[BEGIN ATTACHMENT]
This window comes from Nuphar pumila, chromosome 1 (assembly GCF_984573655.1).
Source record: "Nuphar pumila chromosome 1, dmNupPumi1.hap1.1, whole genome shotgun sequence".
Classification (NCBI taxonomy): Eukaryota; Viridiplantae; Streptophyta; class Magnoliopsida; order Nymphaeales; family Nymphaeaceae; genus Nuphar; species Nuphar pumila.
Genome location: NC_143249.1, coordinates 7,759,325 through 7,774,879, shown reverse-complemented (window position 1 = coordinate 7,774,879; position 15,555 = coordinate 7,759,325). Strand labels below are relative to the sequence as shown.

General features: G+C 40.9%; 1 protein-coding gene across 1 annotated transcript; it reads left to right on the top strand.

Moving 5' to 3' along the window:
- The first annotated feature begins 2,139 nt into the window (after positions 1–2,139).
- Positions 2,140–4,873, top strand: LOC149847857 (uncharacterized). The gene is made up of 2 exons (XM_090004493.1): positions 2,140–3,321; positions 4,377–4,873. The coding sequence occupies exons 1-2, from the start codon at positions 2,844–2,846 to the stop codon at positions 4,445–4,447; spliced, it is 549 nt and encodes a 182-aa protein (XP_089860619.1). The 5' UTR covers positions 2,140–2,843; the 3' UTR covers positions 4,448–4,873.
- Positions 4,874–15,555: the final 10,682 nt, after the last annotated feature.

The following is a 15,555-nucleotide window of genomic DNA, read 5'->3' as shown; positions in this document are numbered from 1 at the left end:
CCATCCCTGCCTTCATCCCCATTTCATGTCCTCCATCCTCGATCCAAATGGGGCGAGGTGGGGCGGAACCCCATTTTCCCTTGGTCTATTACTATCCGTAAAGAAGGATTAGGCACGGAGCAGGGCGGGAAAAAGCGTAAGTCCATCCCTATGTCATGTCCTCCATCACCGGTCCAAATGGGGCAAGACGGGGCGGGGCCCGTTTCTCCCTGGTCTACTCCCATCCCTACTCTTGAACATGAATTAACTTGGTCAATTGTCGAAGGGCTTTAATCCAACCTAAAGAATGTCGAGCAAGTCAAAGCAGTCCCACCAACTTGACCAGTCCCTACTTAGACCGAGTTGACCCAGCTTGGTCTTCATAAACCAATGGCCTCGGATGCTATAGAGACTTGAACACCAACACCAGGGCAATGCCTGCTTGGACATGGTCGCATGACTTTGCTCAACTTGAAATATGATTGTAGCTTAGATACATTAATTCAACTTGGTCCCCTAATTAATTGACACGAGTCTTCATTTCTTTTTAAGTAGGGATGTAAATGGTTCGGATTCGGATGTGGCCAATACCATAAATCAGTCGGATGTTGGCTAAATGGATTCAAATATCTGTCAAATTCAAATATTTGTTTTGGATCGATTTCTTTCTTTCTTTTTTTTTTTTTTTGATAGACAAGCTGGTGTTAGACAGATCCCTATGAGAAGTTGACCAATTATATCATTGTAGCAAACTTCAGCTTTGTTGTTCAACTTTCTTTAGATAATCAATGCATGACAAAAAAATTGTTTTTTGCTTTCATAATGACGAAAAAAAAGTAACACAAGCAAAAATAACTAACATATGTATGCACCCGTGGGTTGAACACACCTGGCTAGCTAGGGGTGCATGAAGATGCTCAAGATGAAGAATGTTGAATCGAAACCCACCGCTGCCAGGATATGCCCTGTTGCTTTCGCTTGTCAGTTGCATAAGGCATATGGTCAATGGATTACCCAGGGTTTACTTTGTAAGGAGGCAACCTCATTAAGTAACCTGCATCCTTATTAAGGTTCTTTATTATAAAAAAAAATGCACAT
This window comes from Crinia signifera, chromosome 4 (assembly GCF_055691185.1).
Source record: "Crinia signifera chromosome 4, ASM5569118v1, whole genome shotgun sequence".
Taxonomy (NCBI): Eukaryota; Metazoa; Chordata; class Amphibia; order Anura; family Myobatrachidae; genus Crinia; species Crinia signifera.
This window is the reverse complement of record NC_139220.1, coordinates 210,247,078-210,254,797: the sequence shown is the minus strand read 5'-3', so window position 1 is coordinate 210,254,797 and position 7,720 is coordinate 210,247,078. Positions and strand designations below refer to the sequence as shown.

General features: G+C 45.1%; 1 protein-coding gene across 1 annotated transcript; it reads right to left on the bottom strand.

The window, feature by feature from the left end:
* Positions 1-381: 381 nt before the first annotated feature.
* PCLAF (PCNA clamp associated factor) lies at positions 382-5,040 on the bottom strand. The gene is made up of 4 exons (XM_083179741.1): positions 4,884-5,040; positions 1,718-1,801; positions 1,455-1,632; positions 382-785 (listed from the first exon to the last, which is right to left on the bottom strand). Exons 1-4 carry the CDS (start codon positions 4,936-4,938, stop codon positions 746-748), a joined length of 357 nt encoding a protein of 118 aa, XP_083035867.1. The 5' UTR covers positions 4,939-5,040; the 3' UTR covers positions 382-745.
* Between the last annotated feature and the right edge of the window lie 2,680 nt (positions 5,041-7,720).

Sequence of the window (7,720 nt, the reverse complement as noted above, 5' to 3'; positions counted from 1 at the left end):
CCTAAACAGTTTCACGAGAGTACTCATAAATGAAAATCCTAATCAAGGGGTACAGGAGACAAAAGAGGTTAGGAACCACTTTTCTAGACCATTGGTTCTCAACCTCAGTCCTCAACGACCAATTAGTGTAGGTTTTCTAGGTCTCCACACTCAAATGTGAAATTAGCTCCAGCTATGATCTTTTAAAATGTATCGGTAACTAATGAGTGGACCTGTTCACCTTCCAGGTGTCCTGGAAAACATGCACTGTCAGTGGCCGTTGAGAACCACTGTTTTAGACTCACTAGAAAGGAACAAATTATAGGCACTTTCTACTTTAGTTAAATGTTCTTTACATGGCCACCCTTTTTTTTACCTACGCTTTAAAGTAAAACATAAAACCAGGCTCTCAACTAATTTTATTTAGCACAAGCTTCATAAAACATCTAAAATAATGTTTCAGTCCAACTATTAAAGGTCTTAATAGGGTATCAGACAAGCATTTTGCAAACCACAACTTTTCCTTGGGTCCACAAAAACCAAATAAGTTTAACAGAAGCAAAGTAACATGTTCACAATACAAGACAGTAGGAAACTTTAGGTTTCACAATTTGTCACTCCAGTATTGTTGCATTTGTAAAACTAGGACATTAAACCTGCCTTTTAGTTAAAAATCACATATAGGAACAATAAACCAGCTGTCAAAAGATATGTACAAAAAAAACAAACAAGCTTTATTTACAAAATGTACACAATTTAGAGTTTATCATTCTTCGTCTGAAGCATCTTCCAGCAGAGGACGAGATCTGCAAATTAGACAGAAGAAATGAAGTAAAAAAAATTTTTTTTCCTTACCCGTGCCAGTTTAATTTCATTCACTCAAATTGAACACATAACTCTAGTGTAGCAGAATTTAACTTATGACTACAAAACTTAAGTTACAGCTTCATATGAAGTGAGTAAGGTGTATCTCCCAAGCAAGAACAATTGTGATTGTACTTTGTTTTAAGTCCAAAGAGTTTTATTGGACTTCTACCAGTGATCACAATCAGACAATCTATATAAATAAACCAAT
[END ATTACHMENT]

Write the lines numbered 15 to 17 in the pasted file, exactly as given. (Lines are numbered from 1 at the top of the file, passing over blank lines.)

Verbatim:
This window is the reverse complement of record NC_139220.1, coordinates 210,247,078-210,254,797: the sequence shown is the minus strand read 5'-3', so window position 1 is coordinate 210,254,797 and position 7,720 is coordinate 210,247,078. Positions and strand designations below refer to the sequence as shown.

General features: G+C 45.1%; 1 protein-coding gene across 1 annotated transcript; it reads right to left on the bottom strand.

The window, feature by feature from the left end: